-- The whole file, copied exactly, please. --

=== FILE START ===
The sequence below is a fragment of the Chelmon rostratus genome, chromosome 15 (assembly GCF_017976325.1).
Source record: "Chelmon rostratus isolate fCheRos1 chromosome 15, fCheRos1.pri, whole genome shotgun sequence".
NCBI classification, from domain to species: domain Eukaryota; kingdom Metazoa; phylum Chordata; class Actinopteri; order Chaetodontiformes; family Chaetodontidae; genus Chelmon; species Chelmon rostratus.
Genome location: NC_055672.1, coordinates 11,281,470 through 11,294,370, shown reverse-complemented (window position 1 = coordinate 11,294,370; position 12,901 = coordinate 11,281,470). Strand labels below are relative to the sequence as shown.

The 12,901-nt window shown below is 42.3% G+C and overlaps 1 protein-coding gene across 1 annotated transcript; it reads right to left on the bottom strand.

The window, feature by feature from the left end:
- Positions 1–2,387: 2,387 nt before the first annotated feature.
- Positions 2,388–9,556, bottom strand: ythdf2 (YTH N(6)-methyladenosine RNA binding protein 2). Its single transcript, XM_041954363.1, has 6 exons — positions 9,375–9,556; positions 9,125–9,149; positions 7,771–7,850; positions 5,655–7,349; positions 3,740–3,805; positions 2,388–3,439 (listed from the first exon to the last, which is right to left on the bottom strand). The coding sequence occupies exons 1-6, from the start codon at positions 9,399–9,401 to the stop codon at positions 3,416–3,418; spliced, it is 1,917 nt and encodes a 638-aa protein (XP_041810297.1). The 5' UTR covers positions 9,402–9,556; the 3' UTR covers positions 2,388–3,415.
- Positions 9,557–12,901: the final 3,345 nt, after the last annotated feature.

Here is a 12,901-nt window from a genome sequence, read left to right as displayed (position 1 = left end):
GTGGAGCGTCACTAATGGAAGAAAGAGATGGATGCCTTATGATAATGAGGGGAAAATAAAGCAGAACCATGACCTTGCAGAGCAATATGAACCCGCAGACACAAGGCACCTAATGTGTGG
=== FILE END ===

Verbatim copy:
The sequence below is a fragment of the Chelmon rostratus genome, chromosome 15 (assembly GCF_017976325.1).
Source record: "Chelmon rostratus isolate fCheRos1 chromosome 15, fCheRos1.pri, whole genome shotgun sequence".
NCBI classification, from domain to species: domain Eukaryota; kingdom Metazoa; phylum Chordata; class Actinopteri; order Chaetodontiformes; family Chaetodontidae; genus Chelmon; species Chelmon rostratus.
Genome location: NC_055672.1, coordinates 11,281,470 through 11,294,370, shown reverse-complemented (window position 1 = coordinate 11,294,370; position 12,901 = coordinate 11,281,470). Strand labels below are relative to the sequence as shown.

The 12,901-nt window shown below is 42.3% G+C and overlaps 1 protein-coding gene across 1 annotated transcript; it reads right to left on the bottom strand.

The window, feature by feature from the left end:
- Positions 1–2,387: 2,387 nt before the first annotated feature.
- Positions 2,388–9,556, bottom strand: ythdf2 (YTH N(6)-methyladenosine RNA binding protein 2). Its single transcript, XM_041954363.1, has 6 exons — positions 9,375–9,556; positions 9,125–9,149; positions 7,771–7,850; positions 5,655–7,349; positions 3,740–3,805; positions 2,388–3,439 (listed from the first exon to the last, which is right to left on the bottom strand). The coding sequence occupies exons 1-6, from the start codon at positions 9,399–9,401 to the stop codon at positions 3,416–3,418; spliced, it is 1,917 nt and encodes a 638-aa protein (XP_041810297.1). The 5' UTR covers positions 9,402–9,556; the 3' UTR covers positions 2,388–3,415.
- Positions 9,557–12,901: the final 3,345 nt, after the last annotated feature.

Here is a 12,901-nt window from a genome sequence, read left to right as displayed (position 1 = left end):
GTGGAGCGTCACTAATGGAAGAAAGAGATGGATGCCTTATGATAATGAGGGGAAAATAAAGCAGAACCATGACCTTGCAGAGCAATATGAACCCGCAGACACAAGGCACCTAATGTGTGG